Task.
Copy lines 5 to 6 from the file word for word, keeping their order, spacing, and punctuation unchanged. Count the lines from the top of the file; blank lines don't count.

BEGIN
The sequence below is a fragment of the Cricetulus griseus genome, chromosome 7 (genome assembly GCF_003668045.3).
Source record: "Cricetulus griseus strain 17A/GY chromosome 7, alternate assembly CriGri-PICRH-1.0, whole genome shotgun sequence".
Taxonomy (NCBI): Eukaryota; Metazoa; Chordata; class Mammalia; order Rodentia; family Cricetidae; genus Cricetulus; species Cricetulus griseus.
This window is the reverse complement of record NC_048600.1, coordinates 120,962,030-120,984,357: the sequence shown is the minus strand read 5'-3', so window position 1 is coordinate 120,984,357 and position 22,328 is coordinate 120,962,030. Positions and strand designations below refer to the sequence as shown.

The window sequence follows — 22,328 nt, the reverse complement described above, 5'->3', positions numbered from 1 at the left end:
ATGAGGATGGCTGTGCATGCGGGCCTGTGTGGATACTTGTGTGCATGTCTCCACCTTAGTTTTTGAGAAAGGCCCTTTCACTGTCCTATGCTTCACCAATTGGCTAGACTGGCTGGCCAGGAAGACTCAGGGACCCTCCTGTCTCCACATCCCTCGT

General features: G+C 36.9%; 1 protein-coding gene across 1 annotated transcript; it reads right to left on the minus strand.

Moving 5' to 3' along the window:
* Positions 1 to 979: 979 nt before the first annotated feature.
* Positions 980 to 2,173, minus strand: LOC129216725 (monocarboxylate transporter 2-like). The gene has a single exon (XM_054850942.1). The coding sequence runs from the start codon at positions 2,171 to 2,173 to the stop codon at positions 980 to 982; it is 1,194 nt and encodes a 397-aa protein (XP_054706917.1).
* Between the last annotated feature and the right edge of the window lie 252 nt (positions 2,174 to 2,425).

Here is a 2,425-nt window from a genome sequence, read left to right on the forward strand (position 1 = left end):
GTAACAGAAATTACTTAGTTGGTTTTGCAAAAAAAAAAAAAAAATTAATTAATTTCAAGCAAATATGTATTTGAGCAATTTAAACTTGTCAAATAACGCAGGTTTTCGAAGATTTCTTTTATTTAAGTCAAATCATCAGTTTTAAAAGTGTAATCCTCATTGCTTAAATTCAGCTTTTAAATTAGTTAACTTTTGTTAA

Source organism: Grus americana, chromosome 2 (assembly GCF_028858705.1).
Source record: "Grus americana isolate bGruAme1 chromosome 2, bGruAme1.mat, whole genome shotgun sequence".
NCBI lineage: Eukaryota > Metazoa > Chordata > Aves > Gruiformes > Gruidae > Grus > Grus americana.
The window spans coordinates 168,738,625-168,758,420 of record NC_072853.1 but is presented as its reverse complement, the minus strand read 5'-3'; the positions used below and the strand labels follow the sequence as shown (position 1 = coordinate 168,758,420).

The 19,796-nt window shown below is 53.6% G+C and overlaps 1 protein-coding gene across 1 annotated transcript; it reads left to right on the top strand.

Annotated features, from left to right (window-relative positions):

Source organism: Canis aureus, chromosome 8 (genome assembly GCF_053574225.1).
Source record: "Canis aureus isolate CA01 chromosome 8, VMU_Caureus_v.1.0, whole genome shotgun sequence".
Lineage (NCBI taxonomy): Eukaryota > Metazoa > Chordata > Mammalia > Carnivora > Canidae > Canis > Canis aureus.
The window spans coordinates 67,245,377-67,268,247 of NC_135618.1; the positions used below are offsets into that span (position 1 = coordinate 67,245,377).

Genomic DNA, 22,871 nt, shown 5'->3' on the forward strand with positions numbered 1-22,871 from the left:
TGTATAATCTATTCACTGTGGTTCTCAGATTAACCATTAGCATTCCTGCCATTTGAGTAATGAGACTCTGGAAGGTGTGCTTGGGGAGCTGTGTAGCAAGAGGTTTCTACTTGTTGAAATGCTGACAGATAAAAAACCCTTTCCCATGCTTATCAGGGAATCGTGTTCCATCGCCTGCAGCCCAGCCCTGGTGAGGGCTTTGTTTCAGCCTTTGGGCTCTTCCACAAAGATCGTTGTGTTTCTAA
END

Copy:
The window sequence follows — 22,328 nt, the reverse complement described above, 5'->3', positions numbered from 1 at the left end:
ATGAGGATGGCTGTGCATGCGGGCCTGTGTGGATACTTGTGTGCATGTCTCCACCTTAGTTTTTGAGAAAGGCCCTTTCACTGTCCTATGCTTCACCAATTGGCTAGACTGGCTGGCCAGGAAGACTCAGGGACCCTCCTGTCTCCACATCCCTCGT